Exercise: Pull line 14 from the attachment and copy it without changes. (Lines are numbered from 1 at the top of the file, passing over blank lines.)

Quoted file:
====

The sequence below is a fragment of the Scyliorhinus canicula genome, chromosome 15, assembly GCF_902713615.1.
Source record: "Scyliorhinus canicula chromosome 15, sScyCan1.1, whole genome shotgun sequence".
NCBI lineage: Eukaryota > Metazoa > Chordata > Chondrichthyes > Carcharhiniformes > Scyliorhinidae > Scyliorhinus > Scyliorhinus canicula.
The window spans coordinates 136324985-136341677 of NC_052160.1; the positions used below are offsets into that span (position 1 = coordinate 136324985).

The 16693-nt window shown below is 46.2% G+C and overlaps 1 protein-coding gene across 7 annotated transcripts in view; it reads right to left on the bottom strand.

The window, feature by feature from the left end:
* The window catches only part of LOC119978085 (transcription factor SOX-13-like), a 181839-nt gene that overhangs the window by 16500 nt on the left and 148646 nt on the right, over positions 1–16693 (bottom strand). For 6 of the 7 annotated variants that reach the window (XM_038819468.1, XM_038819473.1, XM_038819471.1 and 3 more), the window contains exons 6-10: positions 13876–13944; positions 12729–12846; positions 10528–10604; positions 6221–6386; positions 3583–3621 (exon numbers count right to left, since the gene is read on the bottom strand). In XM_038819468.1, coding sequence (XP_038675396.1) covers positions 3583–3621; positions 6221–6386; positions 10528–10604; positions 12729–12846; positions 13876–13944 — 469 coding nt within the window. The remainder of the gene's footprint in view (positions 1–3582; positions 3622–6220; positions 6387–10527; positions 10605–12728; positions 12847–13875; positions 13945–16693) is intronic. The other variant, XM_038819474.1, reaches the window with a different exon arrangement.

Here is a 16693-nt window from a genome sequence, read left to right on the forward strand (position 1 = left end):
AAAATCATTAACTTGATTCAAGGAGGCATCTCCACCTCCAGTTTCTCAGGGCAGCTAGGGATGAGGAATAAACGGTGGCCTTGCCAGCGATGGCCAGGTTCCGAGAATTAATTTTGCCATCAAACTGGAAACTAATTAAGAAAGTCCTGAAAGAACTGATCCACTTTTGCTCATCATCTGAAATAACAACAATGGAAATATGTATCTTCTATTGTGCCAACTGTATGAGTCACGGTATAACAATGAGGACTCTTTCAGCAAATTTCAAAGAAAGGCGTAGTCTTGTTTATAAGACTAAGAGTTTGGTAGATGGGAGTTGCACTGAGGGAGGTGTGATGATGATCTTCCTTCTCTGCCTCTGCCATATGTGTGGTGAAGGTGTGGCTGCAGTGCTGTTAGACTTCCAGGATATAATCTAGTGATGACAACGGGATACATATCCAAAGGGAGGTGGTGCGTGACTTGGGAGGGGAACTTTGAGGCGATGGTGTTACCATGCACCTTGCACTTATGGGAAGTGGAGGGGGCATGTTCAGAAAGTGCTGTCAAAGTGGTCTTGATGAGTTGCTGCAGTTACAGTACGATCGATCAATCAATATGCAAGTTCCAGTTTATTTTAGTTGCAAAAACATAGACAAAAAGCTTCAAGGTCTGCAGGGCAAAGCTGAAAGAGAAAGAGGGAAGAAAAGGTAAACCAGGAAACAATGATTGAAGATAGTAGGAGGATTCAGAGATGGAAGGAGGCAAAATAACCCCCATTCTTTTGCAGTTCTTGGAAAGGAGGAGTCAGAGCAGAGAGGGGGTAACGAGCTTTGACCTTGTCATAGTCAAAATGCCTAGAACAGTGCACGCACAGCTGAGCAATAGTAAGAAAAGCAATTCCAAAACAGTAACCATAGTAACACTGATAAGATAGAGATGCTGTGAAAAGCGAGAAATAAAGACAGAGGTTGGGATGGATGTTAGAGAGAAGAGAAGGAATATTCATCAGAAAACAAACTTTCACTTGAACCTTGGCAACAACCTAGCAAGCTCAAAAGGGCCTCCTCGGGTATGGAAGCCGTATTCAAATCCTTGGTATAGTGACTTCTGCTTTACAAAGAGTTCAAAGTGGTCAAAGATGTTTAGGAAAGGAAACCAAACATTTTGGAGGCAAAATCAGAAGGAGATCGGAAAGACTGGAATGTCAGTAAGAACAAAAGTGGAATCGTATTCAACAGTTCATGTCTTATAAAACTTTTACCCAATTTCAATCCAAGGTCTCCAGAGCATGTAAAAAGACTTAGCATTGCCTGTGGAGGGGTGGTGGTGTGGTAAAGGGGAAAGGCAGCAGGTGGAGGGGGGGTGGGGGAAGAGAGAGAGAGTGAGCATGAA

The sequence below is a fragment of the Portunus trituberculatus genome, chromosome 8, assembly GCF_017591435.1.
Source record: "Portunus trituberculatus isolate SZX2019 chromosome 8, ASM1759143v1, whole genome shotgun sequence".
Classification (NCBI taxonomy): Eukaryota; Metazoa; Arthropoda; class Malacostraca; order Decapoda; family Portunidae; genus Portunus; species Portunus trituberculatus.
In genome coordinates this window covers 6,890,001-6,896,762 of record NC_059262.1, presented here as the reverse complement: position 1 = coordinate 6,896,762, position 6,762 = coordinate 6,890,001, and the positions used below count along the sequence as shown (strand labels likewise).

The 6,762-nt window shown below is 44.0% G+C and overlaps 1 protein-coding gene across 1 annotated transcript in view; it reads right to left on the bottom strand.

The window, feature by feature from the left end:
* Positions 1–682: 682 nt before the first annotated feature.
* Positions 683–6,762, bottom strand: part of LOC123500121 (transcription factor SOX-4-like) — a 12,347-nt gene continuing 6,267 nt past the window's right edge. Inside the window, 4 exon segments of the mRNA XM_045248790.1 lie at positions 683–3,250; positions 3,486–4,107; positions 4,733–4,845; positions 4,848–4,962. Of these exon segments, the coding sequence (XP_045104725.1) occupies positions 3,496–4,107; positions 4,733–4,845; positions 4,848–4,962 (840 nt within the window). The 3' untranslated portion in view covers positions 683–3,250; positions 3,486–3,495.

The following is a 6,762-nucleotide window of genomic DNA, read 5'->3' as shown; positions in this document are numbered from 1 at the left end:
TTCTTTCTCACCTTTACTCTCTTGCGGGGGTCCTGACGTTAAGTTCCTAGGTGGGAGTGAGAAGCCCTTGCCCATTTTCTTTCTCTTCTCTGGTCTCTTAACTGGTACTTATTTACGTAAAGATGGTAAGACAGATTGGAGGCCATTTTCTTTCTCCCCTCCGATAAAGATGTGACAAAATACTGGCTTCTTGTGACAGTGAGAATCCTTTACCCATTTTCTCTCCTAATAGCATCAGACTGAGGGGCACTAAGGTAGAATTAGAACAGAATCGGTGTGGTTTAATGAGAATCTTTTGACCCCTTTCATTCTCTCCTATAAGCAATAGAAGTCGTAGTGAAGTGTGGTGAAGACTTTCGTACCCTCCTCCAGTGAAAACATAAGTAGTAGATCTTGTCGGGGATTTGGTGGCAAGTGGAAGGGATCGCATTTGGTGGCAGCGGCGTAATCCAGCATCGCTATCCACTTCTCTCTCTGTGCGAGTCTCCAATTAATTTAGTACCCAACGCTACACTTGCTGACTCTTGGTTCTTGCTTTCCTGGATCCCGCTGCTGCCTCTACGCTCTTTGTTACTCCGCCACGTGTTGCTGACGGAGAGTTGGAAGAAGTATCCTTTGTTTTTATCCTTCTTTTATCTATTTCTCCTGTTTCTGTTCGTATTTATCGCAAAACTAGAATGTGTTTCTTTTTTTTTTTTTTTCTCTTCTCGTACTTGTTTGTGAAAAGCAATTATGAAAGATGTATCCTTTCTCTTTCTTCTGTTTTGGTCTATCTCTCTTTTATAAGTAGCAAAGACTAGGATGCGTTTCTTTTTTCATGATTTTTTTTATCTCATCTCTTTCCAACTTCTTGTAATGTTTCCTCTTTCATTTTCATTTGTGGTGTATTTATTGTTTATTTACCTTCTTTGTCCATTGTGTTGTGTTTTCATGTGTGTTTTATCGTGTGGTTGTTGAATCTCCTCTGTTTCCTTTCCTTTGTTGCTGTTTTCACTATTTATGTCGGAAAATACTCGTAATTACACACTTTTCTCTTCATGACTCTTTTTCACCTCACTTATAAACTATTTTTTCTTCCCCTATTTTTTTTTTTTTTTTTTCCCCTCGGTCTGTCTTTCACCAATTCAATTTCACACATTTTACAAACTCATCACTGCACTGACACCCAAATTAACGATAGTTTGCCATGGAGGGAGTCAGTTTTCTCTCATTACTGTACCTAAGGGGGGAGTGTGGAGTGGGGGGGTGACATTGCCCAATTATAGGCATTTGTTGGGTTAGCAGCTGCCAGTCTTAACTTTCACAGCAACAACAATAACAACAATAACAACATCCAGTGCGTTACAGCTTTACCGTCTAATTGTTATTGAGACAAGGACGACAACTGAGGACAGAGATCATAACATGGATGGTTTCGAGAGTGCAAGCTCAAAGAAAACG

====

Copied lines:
The 6,762-nt window shown below is 44.0% G+C and overlaps 1 protein-coding gene across 1 annotated transcript in view; it reads right to left on the bottom strand.